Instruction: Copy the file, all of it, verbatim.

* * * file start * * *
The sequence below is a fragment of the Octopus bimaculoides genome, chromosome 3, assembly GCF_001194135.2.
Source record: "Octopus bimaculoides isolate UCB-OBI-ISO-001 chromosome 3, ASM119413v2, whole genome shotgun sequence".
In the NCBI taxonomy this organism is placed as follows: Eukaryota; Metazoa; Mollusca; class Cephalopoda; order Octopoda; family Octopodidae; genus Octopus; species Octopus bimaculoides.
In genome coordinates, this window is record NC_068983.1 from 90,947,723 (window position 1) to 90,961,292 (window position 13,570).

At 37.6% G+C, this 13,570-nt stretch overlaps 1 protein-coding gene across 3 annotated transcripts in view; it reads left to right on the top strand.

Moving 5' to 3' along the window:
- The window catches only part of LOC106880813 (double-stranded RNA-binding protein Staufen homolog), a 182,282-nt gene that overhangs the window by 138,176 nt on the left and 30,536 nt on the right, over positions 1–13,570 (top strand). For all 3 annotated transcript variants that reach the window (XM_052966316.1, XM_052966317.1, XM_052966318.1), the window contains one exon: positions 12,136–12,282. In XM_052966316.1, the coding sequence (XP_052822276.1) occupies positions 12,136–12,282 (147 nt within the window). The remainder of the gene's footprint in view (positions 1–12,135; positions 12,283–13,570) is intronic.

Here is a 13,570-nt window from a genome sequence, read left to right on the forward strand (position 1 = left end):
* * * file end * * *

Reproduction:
The sequence below is a fragment of the Octopus bimaculoides genome, chromosome 3, assembly GCF_001194135.2.
Source record: "Octopus bimaculoides isolate UCB-OBI-ISO-001 chromosome 3, ASM119413v2, whole genome shotgun sequence".
In the NCBI taxonomy this organism is placed as follows: Eukaryota; Metazoa; Mollusca; class Cephalopoda; order Octopoda; family Octopodidae; genus Octopus; species Octopus bimaculoides.
In genome coordinates, this window is record NC_068983.1 from 90,947,723 (window position 1) to 90,961,292 (window position 13,570).

At 37.6% G+C, this 13,570-nt stretch overlaps 1 protein-coding gene across 3 annotated transcripts in view; it reads left to right on the top strand.

Moving 5' to 3' along the window:
- The window catches only part of LOC106880813 (double-stranded RNA-binding protein Staufen homolog), a 182,282-nt gene that overhangs the window by 138,176 nt on the left and 30,536 nt on the right, over positions 1–13,570 (top strand). For all 3 annotated transcript variants that reach the window (XM_052966316.1, XM_052966317.1, XM_052966318.1), the window contains one exon: positions 12,136–12,282. In XM_052966316.1, the coding sequence (XP_052822276.1) occupies positions 12,136–12,282 (147 nt within the window). The remainder of the gene's footprint in view (positions 1–12,135; positions 12,283–13,570) is intronic.

Here is a 13,570-nt window from a genome sequence, read left to right on the forward strand (position 1 = left end):